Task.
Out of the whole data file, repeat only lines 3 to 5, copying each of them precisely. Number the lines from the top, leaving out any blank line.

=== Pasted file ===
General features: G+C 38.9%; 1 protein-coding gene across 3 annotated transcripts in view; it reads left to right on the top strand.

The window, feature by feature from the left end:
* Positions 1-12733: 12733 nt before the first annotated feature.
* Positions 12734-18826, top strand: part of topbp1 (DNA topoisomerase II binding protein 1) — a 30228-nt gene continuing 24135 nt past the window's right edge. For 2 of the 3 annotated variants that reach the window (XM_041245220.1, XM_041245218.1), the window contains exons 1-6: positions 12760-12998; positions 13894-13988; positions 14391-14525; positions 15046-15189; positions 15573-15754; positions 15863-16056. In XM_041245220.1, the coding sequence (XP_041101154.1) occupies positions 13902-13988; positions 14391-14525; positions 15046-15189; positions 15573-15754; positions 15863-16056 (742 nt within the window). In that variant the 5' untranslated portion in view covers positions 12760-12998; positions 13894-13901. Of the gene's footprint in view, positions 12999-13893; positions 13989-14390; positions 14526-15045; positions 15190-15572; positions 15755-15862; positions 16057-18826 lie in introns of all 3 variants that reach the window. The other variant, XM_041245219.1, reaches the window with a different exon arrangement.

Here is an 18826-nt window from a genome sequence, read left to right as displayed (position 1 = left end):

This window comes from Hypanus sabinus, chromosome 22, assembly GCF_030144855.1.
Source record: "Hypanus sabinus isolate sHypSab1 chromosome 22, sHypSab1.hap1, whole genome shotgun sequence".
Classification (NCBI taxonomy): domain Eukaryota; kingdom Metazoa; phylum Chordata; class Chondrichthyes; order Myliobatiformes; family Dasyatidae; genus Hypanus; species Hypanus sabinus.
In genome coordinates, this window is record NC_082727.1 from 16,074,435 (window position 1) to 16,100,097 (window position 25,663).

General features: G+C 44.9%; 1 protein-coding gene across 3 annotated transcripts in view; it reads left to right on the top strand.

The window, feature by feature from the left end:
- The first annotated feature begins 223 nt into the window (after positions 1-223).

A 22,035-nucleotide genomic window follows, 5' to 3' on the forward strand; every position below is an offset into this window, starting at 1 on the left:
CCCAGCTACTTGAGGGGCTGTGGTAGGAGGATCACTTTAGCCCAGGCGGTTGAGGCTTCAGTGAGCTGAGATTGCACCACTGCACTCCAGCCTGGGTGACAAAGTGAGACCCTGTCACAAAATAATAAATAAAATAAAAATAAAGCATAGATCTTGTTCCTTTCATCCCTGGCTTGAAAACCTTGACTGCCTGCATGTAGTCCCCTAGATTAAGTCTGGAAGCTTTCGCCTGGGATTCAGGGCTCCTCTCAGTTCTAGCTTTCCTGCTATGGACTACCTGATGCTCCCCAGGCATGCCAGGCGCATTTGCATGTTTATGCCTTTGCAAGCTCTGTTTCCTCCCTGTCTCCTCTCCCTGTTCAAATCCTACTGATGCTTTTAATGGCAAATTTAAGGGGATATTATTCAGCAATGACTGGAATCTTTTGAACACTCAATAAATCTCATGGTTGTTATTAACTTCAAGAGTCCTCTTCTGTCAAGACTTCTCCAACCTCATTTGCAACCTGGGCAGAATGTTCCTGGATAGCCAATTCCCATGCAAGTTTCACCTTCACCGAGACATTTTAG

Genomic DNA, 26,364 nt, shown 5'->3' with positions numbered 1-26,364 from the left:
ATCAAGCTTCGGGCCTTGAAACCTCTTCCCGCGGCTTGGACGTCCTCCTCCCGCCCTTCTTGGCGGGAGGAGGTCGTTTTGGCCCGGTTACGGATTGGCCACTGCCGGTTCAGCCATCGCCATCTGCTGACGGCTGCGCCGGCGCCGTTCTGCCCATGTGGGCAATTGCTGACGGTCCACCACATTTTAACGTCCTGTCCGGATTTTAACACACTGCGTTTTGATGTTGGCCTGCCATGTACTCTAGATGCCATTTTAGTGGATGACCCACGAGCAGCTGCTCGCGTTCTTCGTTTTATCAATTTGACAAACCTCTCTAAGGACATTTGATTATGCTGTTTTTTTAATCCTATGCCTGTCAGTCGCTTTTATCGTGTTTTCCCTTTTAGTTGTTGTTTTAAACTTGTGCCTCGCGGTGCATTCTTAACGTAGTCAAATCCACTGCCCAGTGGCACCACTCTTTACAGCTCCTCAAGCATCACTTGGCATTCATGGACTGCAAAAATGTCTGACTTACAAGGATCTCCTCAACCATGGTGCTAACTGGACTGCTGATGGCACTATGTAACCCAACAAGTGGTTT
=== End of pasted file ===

* Positions 1-12733: 12733 nt before the first annotated feature.
* Positions 12734-18826, top strand: part of topbp1 (DNA topoisomerase II binding protein 1) — a 30228-nt gene continuing 24135 nt past the window's right edge. For 2 of the 3 annotated variants that reach the window (XM_041245220.1, XM_041245218.1), the window contains exons 1-6: positions 12760-12998; positions 13894-13988; positions 14391-14525; positions 15046-15189; positions 15573-15754; positions 15863-16056. In XM_041245220.1, the coding sequence (XP_041101154.1) occupies positions 13902-13988; positions 14391-14525; positions 15046-15189; positions 15573-15754; positions 15863-16056 (742 nt within the window). In that variant the 5' untranslated portion in view covers positions 12760-12998; positions 13894-13901. Of the gene's footprint in view, positions 12999-13893; positions 13989-14390; positions 14526-15045; positions 15190-15572; positions 15755-15862; positions 16057-18826 lie in introns of all 3 variants that reach the window. The other variant, XM_041245219.1, reaches the window with a different exon arrangement.

Here is an 18826-nt window from a genome sequence, read left to right as displayed (position 1 = left end):